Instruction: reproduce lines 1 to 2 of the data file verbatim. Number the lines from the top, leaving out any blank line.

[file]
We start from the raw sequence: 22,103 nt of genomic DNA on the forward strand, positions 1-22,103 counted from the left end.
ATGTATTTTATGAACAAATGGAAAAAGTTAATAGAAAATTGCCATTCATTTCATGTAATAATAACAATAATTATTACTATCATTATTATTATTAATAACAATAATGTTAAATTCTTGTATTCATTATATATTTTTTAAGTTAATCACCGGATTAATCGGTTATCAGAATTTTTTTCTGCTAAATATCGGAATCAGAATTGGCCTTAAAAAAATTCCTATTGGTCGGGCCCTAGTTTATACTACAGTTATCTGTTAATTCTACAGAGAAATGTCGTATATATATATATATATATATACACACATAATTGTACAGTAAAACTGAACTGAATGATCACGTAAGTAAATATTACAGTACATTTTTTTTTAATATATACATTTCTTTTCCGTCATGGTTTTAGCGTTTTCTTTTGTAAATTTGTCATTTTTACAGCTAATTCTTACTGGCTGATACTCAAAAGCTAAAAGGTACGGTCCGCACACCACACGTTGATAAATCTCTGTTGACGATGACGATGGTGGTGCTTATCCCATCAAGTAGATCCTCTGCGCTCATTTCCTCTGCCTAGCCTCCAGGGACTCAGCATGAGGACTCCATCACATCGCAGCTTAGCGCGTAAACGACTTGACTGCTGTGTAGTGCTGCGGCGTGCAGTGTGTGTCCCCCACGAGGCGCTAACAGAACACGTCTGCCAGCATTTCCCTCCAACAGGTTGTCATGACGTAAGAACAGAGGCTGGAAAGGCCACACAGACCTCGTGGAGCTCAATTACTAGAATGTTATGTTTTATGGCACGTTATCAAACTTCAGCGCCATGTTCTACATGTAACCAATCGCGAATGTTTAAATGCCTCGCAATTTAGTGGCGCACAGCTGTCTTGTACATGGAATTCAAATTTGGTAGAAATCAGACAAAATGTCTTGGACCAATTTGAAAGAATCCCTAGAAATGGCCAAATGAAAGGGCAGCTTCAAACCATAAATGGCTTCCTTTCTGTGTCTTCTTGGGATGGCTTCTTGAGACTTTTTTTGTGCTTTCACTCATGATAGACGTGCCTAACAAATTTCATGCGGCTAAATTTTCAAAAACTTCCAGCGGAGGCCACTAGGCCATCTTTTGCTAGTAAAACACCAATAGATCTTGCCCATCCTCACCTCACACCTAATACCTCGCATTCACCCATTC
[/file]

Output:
We start from the raw sequence: 22,103 nt of genomic DNA on the forward strand, positions 1-22,103 counted from the left end.
ATGTATTTTATGAACAAATGGAAAAAGTTAATAGAAAATTGCCATTCATTTCATGTAATAATAACAATAATTATTACTATCATTATTATTATTAATAACAATAATGTTAAATTCTTGTATTCATTATATATTTTTTAAGTTAATCACCGGATTAATCGGTTATCAGAATTTTTTTCTGCTAAATATCGGAATCAGAATTGGCCTTAAAAAAATTCCTATTGGTCGGGCCCTAGTTTATACTACAGTTATCTGTTAATTCTACAGAGAAATGTCGTATATATATATATATATATATACACACATAATTGTACAGTAAAACTGAACTGAATGATCACGTAAGTAAATATTACAGTACATTTTTTTTTAATATATACATTTCTTTTCCGTCATGGTTTTAGCGTTTTCTTTTGTAAATTTGTCATTTTTACAGCTAATTCTTACTGGCTGATACTCAAAAGCTAAAAGGTACGGTCCGCACACCACACGTTGATAAATCTCTGTTGACGATGACGATGGTGGTGCTTATCCCATCAAGTAGATCCTCTGCGCTCATTTCCTCTGCCTAGCCTCCAGGGACTCAGCATGAGGACTCCATCACATCGCAGCTTAGCGCGTAAACGACTTGACTGCTGTGTAGTGCTGCGGCGTGCAGTGTGTGTCCCCCACGAGGCGCTAACAGAACACGTCTGCCAGCATTTCCCTCCAACAGGTTGTCATGACGTAAGAACAGAGGCTGGAAAGGCCACACAGACCTCGTGGAGCTCAATTACTAGAATGTTATGTTTTATGGCACGTTATCAAACTTCAGCGCCATGTTCTACATGTAACCAATCGCGAATGTTTAAATGCCTCGCAATTTAGTGGCGCACAGCTGTCTTGTACATGGAATTCAAATTTGGTAGAAATCAGACAAAATGTCTTGGACCAATTTGAAAGAATCCCTAGAAATGGCCAAATGAAAGGGCAGCTTCAAACCATAAATGGCTTCCTTTCTGTGTCTTCTTGGGATGGCTTCTTGAGACTTTTTTTGTGCTTTCACTCATGATAGACGTGCCTAACAAATTTCATGCGGCTAAATTTTCAAAAACTTCCAGCGGAGGCCACTAGGCCATCTTTTGCTAGTAAAACACCAATAGATCTTGCCCATCCTCACCTCACACCTAATACCTCGCATTCACCCATTC